Section VII. Agency Contacts

We encourage inquiries concerning this funding opportunity and welcome the opportunity to answer questions from potential applicants.

Application Submission Contacts

eRA Service Desk (Questions regarding ASSIST, eRA Commons, application errors and warnings, documenting system problems that threaten submission by the due date, and post-submission issues)

Finding Help Online: (preferred method of contact)
Telephone: 301-402-7469 or 866-504-9552 (Toll Free)

General Grants Information (Questions regarding application instructions, application processes, and NIH grant resources)
Email: (preferred method of contact)
Telephone: 301-945-7573 Customer Support (Questions regarding registration and Workspace)
Contact Center Telephone: 800-518-4726

Scientific/Research Contact(s)

Kimberly A. McAllister, PhD
National Institute of Environmental Health Sciences (NIEHS)
Telephone: 984-287-3287

Stefanie Nelson, PhD
National Cancer Institute (NCI)
Telephone: 240-276-6944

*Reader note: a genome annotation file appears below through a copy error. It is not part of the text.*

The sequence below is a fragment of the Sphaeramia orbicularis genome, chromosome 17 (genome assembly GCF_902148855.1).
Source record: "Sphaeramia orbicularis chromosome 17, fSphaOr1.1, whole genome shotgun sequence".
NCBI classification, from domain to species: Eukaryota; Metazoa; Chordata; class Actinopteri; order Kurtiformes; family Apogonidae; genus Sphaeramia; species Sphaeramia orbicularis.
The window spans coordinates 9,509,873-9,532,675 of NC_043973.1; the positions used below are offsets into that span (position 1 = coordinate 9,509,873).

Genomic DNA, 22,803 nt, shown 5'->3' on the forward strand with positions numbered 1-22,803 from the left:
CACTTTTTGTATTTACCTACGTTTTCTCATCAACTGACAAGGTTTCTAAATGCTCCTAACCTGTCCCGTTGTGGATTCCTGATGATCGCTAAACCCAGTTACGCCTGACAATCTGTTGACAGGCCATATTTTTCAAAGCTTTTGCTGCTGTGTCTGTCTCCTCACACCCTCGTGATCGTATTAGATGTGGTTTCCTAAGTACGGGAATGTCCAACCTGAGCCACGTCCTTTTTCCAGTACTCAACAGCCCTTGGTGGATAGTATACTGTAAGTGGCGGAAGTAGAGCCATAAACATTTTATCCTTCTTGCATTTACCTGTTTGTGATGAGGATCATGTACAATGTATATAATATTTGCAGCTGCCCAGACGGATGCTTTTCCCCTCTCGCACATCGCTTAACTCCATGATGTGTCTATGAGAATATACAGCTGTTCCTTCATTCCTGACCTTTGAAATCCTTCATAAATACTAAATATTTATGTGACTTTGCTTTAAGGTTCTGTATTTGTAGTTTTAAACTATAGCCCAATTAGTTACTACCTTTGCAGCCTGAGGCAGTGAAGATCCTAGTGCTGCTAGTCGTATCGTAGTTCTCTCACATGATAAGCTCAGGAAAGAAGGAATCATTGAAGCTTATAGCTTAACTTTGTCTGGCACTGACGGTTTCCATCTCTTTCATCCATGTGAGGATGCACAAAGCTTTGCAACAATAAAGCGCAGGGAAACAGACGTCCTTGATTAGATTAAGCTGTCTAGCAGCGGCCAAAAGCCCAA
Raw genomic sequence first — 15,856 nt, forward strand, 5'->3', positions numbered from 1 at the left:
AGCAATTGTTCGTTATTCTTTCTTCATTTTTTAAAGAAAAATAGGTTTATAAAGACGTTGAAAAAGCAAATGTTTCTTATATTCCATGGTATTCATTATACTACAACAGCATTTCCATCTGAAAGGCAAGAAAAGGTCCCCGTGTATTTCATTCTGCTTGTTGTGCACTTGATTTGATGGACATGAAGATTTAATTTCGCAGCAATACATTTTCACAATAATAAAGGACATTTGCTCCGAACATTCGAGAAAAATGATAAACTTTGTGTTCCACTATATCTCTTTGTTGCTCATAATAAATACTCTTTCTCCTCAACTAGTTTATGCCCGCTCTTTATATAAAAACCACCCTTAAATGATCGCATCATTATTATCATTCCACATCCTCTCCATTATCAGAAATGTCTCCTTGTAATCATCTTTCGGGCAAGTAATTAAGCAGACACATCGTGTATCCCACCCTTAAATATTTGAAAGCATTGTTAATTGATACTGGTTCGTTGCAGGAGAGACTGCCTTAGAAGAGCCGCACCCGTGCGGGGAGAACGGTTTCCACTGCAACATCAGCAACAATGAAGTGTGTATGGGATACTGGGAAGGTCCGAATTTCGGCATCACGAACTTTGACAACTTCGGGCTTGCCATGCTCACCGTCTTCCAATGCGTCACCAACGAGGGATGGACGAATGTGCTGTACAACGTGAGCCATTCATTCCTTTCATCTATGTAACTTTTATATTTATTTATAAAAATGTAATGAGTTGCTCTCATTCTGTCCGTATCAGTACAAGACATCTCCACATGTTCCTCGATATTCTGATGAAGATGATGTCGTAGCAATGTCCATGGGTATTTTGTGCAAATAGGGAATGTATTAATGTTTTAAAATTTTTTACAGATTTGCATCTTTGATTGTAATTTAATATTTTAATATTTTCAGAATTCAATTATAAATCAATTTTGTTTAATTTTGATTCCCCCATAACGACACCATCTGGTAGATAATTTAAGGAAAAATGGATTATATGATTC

Rongling Li, MD, PhD, MPH
National Human Genome Research Institute (NHGRI)
Telephone: 301-480-2487

Peer Review Contact(s)

Leroy Worth, PhD
National Institute of Environmental Health Sciences (NIEHS)
Telephone: 984-287-3340

Financial/Grants Management Contact(s)

Jenny Greer
National Institute of Environmental Health Science (NIEHS)
Telephone: 984-287-3332

Deanna L Ingersoll
National Human Genome Research Institute (NHGRI)
Phone: 301-435-7858

Crystal Wolfrey
National Cancer Institute (NCI)
Telephone: 240-276-6277

Section VIII. Other Information

Recently issued trans-NIH policy notices may affect your application submission. A full list of policy notices published by NIH is provided in the NIH Guide for Grants and Contracts. All awards are subject to the terms and conditions, cost principles, and other considerations described in the NIH Grants Policy Statement.

Authority and Regulations

Awards are made under the authorization of Sections 301 and 405 of the Public Health Service Act as amended (42 USC 241 and 284) and under Federal Regulations 42 CFR Part 52 and 45 CFR Part 75.